Isabella, a Winter Snowbird

When Isabella wrote her short story “Their Day at the Beach” in 1909, she based her story on personal experience.

Cover for short story, Their Day at the Beach, by Isabella Alden.

It was common practice at the time for physicians to prescribe a change of climate for certain medical conditions, particularly ailments of the skin and respiratory system.

Isabella’s son Raymond suffered his entire life from a chronic condition that caused Isabella and her husband to consult numerous doctors in search of a cure. Ultimately their search took them to Florida, where they hoped the sunshine and moderate climate would benefit their son.

An 1897 map of Florida.

There’s a special reason they chose Florida over any other southern state: in 1885 a new Chautauqua Assembly opened on Florida’s gulf coast. Located in what is now Defuniak Springs, the Assembly was built around Lake De Funiak (as it was then called), a naturally circular-shaped lake about a mile in circumference.

A travel brochure advertising the new Florida Chautauqua.

The Aldens found the location very much to their liking. The climate was delightful; the temperature rarely rose above ninety degrees, fruit trees and forests grew in abundance, and a gentle gulf breeze meant the dry air always felt fresh and pure.

The Florida Chautauqua officially opened on February 18, 1885, and the Aldens were there!

The Florida Chautauqua is a success. Four months ago we had a dubious feeling that such an undertaking would fail of any real support in a clime which has always been so averse to adopting progressive ideas. Our health Chautauqua tree, we feared, would be enervated by tropical sunshine; but it has taken root with surprising readiness. And its growth is assured by the hearty northern support it is receiving. This support is a striking feature of Lake de Funiak. You see it in the pretty cottages that are being built about the grounds. They are generally owned by northerners. Wallace Bruce has a cottage there; Pansy is building one; Mrs. Harper, of Terre Haute, Ind., another; Dr. Hatfield, of Chicago, one, and Mrs. Emily Huntingdon Miller another. One delightful spot has been turned into an "Artist's Corner" by Joaquin Miller, Mr. Durkin, Harper Brothers' well known artist, and Mr. Gross, of Covington.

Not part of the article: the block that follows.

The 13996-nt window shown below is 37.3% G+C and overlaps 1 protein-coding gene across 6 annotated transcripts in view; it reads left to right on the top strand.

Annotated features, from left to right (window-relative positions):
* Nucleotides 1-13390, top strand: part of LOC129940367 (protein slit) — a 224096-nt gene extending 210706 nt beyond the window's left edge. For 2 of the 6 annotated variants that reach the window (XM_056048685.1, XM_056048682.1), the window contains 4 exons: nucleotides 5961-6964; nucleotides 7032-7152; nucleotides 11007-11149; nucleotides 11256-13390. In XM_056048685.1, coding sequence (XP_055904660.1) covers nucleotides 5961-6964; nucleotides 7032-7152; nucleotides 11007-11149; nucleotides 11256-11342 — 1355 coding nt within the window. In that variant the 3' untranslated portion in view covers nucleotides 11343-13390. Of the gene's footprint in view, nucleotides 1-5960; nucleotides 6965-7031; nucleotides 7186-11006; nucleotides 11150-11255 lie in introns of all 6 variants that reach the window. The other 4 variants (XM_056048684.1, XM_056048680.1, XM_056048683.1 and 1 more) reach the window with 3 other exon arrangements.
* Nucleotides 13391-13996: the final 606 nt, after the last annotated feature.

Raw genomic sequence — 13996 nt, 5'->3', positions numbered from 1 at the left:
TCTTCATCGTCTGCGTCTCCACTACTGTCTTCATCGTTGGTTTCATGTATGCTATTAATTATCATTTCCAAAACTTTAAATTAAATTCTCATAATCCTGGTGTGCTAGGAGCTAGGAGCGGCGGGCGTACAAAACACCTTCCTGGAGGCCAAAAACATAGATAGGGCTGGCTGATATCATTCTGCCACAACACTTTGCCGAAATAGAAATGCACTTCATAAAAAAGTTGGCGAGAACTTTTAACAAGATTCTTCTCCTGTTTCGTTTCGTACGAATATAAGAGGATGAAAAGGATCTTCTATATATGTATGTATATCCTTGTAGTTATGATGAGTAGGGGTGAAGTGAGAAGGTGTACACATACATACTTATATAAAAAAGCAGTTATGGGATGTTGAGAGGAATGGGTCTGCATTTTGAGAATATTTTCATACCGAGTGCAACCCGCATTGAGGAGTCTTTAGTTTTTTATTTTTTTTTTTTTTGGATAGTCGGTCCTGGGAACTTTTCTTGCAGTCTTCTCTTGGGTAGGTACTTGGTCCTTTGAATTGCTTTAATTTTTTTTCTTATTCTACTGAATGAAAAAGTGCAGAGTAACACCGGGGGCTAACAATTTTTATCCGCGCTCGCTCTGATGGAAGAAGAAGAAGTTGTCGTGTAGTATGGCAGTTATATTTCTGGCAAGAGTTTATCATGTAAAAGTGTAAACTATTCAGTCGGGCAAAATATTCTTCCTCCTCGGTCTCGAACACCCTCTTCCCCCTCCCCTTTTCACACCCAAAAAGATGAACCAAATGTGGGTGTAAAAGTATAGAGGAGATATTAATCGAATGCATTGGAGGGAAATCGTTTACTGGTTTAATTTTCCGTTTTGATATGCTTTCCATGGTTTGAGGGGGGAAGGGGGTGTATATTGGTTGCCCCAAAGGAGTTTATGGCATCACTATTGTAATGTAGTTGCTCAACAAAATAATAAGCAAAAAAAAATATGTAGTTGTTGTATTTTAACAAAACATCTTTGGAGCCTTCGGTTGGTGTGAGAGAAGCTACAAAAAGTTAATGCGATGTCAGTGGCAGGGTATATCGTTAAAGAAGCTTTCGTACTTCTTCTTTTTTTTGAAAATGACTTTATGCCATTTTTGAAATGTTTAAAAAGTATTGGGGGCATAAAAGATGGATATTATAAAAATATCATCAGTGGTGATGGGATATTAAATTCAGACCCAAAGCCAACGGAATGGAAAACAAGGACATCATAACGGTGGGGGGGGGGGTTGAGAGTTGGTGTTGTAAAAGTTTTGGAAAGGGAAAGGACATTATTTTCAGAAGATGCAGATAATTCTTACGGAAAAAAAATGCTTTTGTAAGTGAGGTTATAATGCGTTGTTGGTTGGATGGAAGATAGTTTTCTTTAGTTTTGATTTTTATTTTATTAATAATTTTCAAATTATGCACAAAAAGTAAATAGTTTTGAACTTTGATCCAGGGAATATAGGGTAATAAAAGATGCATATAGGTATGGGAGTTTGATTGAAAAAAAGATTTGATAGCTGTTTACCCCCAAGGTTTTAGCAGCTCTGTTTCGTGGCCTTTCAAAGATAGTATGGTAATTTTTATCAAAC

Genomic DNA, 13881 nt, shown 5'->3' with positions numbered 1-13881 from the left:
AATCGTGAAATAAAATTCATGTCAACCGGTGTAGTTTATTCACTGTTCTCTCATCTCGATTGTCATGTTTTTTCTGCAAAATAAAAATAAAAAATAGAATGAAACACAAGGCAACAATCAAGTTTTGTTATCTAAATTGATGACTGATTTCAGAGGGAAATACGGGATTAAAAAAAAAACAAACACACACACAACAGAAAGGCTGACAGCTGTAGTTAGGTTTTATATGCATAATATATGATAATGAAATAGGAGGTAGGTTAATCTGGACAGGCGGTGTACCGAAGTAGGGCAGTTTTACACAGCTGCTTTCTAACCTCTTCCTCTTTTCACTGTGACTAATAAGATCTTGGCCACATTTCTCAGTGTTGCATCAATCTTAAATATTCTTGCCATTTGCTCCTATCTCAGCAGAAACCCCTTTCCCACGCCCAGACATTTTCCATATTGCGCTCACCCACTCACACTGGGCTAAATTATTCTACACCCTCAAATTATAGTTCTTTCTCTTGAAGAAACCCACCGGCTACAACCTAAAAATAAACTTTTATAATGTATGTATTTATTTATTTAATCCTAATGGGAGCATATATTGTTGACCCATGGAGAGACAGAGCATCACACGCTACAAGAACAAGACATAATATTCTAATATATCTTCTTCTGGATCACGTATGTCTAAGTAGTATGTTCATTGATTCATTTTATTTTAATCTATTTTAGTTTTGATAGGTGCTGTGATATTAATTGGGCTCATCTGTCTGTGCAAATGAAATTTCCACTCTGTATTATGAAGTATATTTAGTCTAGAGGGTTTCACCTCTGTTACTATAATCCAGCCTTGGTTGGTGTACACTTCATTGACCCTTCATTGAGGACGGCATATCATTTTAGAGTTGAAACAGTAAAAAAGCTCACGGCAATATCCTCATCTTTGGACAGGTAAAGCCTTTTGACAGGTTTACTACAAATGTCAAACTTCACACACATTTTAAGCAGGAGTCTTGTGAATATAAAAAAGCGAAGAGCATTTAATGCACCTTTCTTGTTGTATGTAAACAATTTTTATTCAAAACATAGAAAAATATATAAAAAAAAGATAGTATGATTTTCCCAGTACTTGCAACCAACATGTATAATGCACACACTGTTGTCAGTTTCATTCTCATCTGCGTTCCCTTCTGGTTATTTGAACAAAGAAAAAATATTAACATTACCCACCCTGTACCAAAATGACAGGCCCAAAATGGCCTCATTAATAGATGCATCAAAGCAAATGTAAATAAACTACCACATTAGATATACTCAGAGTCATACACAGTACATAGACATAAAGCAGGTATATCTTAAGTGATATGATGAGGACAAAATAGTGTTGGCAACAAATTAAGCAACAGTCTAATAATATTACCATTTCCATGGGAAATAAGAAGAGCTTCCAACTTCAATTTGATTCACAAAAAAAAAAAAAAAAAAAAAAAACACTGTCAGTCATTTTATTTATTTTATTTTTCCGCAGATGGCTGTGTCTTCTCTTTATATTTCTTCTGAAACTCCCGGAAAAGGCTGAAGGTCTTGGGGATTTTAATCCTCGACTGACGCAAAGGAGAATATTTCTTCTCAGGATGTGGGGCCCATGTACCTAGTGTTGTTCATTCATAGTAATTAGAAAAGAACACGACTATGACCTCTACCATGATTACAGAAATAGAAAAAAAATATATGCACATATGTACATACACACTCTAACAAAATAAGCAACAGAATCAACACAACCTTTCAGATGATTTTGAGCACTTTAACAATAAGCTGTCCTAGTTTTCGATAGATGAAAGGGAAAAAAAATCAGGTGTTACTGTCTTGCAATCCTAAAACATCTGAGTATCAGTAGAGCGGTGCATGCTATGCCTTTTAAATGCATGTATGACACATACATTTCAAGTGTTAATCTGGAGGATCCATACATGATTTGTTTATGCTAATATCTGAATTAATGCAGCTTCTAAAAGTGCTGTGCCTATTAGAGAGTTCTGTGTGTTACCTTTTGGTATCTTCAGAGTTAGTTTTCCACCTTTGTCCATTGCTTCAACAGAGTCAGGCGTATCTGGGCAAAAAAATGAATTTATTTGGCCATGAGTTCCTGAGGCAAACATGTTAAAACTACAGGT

An announcement in The Chautauquan, May 1885.

As they did in New York, the Aldens built a small house on the Florida Chautauqua grounds and promptly named it Pansy Cottage.

A rendering of Pansy Cottage at Lake Defuniak in 1885.

Their cottage faced the lake and gave the Aldens a lovely view of the lake shore and the promenade.

This view of the lake from the porch of Hotel Walton is similar to the view Isabella would have had from her cottage.

With her usual energy, Isabella dove into the Florida Chautauqua experience. Many of the Chautauqua New York programs were duplicated here: A school of Greek, a kindergarten, a school of cookery, an art school, and  the C. L.S.C. all took root in the new Florida location. There was even an amphitheater and a Hall of Philosophy.

Hotel Chautauqua on Lake de Funiak, 1907.

The most marked difference between the two Chautauquas was duration. While the New York assembly remained open for three months every summer, the Florida Chautauqua packed as many speeches, studies and classes as possible into a thirty-day assembly.